How many times have you taken your bike to a shop for a relatively easy repair? As they load your bike on the lift and raise it to a comfortable working height, you think to yourself, "If I had a lift like that I could fix the bike myself and save some cash." Then, as you start to think about the logistics of having a lift sitting in the middle of your garage taking up precious space and how often you'd really use it, you end up talking yourself out of buying one. We've been going through the same dilemma for quite some time, but we recently found a solution to our lift and space needs with Kendon Industries' Stand Up Cruiser Lift. With its stand-up trailers and stand-up lifts, Kendon has the market cornered on space-saving equipment for motorcycle enthusiasts. Kendon has been making its stand-up lifts for quite some time. However, the company just recently redesigned its cruiser lift--and with a price tage of only $600, it's a no-brainer.
The major difference between the older cruiser lift and this new one is the scissor section (the section that actually raises the lift off the ground). The older model had a scissor section made of rounded tubing. The engineers at Kendon found that by making the scissor section out of rectangular tubing they could cut production costs and still have a lift as dependable and more stable than the older model. The folding tail section of the lift makes it possible to stand the lift on its two rubber wheels and roll it to wherever you need it.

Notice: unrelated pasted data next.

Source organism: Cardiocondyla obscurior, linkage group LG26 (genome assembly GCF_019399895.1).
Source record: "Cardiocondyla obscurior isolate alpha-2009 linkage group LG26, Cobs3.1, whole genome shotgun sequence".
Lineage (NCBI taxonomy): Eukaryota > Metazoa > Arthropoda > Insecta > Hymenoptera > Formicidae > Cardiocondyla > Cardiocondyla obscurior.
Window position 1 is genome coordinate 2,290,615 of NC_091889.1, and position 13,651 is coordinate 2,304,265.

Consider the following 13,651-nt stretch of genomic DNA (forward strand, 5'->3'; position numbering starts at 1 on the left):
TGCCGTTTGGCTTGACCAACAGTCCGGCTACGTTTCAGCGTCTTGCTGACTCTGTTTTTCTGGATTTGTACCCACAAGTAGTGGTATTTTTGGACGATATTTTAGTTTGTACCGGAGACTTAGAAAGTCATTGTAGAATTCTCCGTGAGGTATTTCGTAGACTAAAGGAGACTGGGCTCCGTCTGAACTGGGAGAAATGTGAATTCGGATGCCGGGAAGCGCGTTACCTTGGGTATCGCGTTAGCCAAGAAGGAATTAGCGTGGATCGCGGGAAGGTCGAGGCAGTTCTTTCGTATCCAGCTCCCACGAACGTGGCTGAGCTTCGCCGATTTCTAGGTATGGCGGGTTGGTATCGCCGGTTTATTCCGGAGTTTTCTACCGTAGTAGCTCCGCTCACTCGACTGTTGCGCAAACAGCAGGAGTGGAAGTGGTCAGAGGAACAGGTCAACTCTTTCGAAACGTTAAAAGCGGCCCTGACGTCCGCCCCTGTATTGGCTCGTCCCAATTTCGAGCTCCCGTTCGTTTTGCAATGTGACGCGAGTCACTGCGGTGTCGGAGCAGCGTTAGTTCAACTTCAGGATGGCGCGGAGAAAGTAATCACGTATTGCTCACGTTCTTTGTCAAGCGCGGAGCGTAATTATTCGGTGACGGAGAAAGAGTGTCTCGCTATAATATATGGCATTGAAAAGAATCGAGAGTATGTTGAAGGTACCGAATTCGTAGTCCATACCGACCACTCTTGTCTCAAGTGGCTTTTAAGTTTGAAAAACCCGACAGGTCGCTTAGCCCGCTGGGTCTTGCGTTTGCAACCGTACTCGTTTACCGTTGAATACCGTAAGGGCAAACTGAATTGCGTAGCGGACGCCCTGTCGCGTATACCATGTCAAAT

The cruiser lift measures 27 inches wide and 8 feet long (6 feet long when the tail section is folded). So even if you use it frequently and decide not to stand it up in a corner somewhere, it still takes up less room than most other motorcycle lifts. But if you do need to roll it out of the way, the entire lift only weighs 150 lbs--you just need to pick up one side to move it. For those longer bikes, Kendon also offers a chopper lift.
When you're ready to use the lift, simply unfold the tail section and slide the ramp in. Before rolling the bike onto the lift, make sure the wheel chock is in the open position (rotated toward the tail section of the ramp). Then roll the bike up the ramp with the front wheel lined up between the two side rails. Push the bike forward until the front wheel hits the wheel chock and rotate it into the locked position.